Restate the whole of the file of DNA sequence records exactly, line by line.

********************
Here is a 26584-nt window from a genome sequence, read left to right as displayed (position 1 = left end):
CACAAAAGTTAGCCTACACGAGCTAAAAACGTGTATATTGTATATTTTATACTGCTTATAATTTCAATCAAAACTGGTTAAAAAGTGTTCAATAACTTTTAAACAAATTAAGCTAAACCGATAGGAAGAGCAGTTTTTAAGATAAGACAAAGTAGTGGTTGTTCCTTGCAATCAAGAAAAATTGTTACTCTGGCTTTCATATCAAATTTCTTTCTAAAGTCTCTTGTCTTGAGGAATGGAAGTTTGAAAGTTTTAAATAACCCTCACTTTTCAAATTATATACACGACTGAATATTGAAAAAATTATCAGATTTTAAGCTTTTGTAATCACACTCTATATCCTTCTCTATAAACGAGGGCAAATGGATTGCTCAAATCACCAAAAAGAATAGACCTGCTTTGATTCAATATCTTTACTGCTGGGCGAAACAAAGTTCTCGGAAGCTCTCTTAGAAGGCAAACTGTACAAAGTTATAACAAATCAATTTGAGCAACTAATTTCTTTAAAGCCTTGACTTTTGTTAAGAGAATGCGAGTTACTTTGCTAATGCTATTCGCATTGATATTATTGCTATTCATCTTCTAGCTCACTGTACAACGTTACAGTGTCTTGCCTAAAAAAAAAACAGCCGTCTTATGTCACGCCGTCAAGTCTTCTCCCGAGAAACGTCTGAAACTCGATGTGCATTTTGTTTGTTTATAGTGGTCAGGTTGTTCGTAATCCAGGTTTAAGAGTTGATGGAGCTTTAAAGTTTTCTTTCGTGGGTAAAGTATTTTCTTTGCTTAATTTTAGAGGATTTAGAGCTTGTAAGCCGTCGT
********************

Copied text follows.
Here is a 26584-nt window from a genome sequence, read left to right as displayed (position 1 = left end):
CACAAAAGTTAGCCTACACGAGCTAAAAACGTGTATATTGTATATTTTATACTGCTTATAATTTCAATCAAAACTGGTTAAAAAGTGTTCAATAACTTTTAAACAAATTAAGCTAAACCGATAGGAAGAGCAGTTTTTAAGATAAGACAAAGTAGTGGTTGTTCCTTGCAATCAAGAAAAATTGTTACTCTGGCTTTCATATCAAATTTCTTTCTAAAGTCTCTTGTCTTGAGGAATGGAAGTTTGAAAGTTTTAAATAACCCTCACTTTTCAAATTATATACACGACTGAATATTGAAAAAATTATCAGATTTTAAGCTTTTGTAATCACACTCTATATCCTTCTCTATAAACGAGGGCAAATGGATTGCTCAAATCACCAAAAAGAATAGACCTGCTTTGATTCAATATCTTTACTGCTGGGCGAAACAAAGTTCTCGGAAGCTCTCTTAGAAGGCAAACTGTACAAAGTTATAACAAATCAATTTGAGCAACTAATTTCTTTAAAGCCTTGACTTTTGTTAAGAGAATGCGAGTTACTTTGCTAATGCTATTCGCATTGATATTATTGCTATTCATCTTCTAGCTCACTGTACAACGTTACAGTGTCTTGCCTAAAAAAAAAACAGCCGTCTTATGTCACGCCGTCAAGTCTTCTCCCGAGAAACGTCTGAAACTCGATGTGCATTTTGTTTGTTTATAGTGGTCAGGTTGTTCGTAATCCAGGTTTAAGAGTTGATGGAGCTTTAAAGTTTTCTTTCGTGGGTAAAGTATTTTCTTTGCTTAATTTTAGAGGATTTAGAGCTTGTAAGCCGTCGT